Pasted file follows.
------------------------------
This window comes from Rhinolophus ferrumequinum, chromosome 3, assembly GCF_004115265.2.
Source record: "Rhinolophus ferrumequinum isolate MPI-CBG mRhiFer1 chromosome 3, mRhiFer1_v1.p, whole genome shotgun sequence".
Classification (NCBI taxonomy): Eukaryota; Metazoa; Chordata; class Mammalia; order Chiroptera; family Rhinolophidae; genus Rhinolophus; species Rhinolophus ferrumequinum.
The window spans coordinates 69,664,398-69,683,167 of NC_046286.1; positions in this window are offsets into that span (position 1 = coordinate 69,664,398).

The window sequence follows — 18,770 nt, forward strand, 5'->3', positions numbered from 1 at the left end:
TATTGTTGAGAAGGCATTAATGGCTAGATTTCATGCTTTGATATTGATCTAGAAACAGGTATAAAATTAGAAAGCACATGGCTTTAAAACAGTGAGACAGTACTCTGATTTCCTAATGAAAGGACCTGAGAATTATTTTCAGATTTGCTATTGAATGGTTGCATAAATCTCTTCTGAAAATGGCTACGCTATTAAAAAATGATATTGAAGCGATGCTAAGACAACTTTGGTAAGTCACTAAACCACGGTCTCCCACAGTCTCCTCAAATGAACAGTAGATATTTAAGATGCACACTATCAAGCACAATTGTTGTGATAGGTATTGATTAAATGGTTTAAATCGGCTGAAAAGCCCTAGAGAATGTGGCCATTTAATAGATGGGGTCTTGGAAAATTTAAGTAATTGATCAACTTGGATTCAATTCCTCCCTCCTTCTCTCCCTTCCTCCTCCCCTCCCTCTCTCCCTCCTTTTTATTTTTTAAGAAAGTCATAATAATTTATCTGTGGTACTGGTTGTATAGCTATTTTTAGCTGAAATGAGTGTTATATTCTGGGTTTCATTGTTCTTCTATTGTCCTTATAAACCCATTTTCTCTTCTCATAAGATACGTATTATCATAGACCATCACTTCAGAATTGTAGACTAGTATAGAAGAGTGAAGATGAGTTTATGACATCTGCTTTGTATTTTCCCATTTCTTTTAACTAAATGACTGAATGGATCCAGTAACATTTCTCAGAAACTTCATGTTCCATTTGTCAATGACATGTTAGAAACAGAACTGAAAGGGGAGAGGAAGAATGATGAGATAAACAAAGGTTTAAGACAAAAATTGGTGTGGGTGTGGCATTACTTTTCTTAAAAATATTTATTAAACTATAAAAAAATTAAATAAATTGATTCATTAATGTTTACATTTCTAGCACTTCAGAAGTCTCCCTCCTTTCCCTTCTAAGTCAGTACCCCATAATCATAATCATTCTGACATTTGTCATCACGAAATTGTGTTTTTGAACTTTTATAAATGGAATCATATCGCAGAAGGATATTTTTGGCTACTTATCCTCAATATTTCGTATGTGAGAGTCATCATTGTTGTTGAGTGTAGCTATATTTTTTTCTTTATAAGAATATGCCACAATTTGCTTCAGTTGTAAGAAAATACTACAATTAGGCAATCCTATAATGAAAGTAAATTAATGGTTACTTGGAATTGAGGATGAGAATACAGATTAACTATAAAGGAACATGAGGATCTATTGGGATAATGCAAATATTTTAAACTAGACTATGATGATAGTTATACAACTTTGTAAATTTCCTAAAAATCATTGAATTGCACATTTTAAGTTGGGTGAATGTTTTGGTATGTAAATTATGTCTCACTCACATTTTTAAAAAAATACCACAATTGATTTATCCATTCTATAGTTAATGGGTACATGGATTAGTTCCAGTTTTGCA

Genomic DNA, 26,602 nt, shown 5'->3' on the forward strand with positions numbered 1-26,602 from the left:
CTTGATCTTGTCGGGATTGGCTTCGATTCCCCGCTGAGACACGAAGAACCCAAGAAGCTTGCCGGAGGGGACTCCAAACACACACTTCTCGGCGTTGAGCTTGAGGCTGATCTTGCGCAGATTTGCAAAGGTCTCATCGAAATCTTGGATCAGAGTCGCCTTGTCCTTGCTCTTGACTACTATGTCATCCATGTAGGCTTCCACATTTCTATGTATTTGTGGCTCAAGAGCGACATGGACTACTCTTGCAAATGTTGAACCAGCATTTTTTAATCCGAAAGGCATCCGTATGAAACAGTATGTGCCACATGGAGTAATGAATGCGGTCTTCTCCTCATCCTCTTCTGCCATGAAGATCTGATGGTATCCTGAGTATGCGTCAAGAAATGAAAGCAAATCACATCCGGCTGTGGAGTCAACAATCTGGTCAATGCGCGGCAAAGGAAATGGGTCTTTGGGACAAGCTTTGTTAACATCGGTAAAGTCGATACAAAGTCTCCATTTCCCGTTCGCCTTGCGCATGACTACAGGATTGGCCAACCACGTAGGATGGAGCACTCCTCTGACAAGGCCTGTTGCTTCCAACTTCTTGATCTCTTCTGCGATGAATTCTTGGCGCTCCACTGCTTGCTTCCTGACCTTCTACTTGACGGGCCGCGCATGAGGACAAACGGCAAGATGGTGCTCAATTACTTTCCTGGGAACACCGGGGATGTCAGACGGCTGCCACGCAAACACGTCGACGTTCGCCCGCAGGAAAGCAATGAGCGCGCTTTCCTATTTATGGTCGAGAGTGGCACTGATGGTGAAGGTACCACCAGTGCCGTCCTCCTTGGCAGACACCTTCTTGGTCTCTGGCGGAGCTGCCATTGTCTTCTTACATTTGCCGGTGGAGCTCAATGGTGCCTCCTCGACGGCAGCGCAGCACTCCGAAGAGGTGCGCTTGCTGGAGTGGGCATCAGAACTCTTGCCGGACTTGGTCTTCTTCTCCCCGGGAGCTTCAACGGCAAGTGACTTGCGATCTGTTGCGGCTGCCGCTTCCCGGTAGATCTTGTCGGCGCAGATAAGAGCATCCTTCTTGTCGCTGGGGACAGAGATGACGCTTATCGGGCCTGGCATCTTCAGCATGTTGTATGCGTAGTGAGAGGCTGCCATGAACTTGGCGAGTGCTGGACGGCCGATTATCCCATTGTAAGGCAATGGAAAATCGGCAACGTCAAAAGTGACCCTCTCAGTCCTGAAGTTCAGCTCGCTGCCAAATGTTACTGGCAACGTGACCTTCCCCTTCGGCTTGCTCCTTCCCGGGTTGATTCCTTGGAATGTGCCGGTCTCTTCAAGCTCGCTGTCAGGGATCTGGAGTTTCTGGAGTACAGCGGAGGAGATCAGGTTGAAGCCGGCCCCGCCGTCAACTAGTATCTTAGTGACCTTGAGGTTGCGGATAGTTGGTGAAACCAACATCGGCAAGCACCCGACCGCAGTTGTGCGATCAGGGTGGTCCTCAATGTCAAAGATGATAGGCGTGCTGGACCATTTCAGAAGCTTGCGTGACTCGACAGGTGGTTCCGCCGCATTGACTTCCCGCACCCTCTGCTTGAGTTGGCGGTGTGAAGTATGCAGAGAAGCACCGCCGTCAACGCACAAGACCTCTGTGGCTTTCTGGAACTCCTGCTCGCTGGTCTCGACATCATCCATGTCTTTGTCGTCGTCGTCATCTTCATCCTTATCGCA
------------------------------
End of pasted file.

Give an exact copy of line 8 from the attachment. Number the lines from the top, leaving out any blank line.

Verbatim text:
CTTGATCTTGTCGGGATTGGCTTCGATTCCCCGCTGAGACACGAAGAACCCAAGAAGCTTGCCGGAGGGGACTCCAAACACACACTTCTCGGCGTTGAGCTTGAGGCTGATCTTGCGCAGATTTGCAAAGGTCTCATCGAAATCTTGGATCAGAGTCGCCTTGTCCTTGCTCTTGACTACTATGTCATCCATGTAGGCTTCCACATTTCTATGTATTTGTGGCTCAAGAGCGACATGGACTACTCTTGCAAATGTTGAACCAGCATTTTTTAATCCGAAAGGCATCCGTATGAAACAGTATGTGCCACATGGAGTAATGAATGCGGTCTTCTCCTCATCCTCTTCTGCCATGAAGATCTGATGGTATCCTGAGTATGCGTCAAGAAATGAAAGCAAATCACATCCGGCTGTGGAGTCAACAATCTGGTCAATGCGCGGCAAAGGAAATGGGTCTTTGGGACAAGCTTTGTTAACATCGGTAAAGTCGATACAAAGTCTCCATTTCCCGTTCGCCTTGCGCATGACTACAGGATTGGCCAACCACGTAGGATGGAGCACTCCTCTGACAAGGCCTGTTGCTTCCAACTTCTTGATCTCTTCTGCGATGAATTCTTGGCGCTCCACTGCTTGCTTCCTGACCTTCTACTTGACGGGCCGCGCATGAGGACAAACGGCAAGATGGTGCTCAATTACTTTCCTGGGAACACCGGGGATGTCAGACGGCTGCCACGCAAACACGTCGACGTTCGCCCGCAGGAAAGCAATGAGCGCGCTTTCCTATTTATGGTCGAGAGTGGCACTGATGGTGAAGGTACCACCAGTGCCGTCCTCCTTGGCAGACACCTTCTTGGTCTCTGGCGGAGCTGCCATTGTCTTCTTACATTTGCCGGTGGAGCTCAATGGTGCCTCCTCGACGGCAGCGCAGCACTCCGAAGAGGTGCGCTTGCTGGAGTGGGCATCAGAACTCTTGCCGGACTTGGTCTTCTTCTCCCCGGGAGCTTCAACGGCAAGTGACTTGCGATCTGTTGCGGCTGCCGCTTCCCGGTAGATCTTGTCGGCGCAGATAAGAGCATCCTTCTTGTCGCTGGGGACAGAGATGACGCTTATCGGGCCTGGCATCTTCAGCATGTTGTATGCGTAGTGAGAGGCTGCCATGAACTTGGCGAGTGCTGGACGGCCGATTATCCCATTGTAAGGCAATGGAAAATCGGCAACGTCAAAAGTGACCCTCTCAGTCCTGAAGTTCAGCTCGCTGCCAAATGTTACTGGCAACGTGACCTTCCCCTTCGGCTTGCTCCTTCCCGGGTTGATTCCTTGGAATGTGCCGGTCTCTTCAAGCTCGCTGTCAGGGATCTGGAGTTTCTGGAGTACAGCGGAGGAGATCAGGTTGAAGCCGGCCCCGCCGTCAACTAGTATCTTAGTGACCTTGAGGTTGCGGATAGTTGGTGAAACCAACATCGGCAAGCACCCGACCGCAGTTGTGCGATCAGGGTGGTCCTCAATGTCAAAGATGATAGGCGTGCTGGACCATTTCAGAAGCTTGCGTGACTCGACAGGTGGTTCCGCCGCATTGACTTCCCGCACCCTCTGCTTGAGTTGGCGGTGTGAAGTATGCAGAGAAGCACCGCCGTCAACGCACAAGACCTCTGTGGCTTTCTGGAACTCCTGCTCGCTGGTCTCGACATCATCCATGTCTTTGTCGTCGTCGTCATCTTCATCCTTATCGCA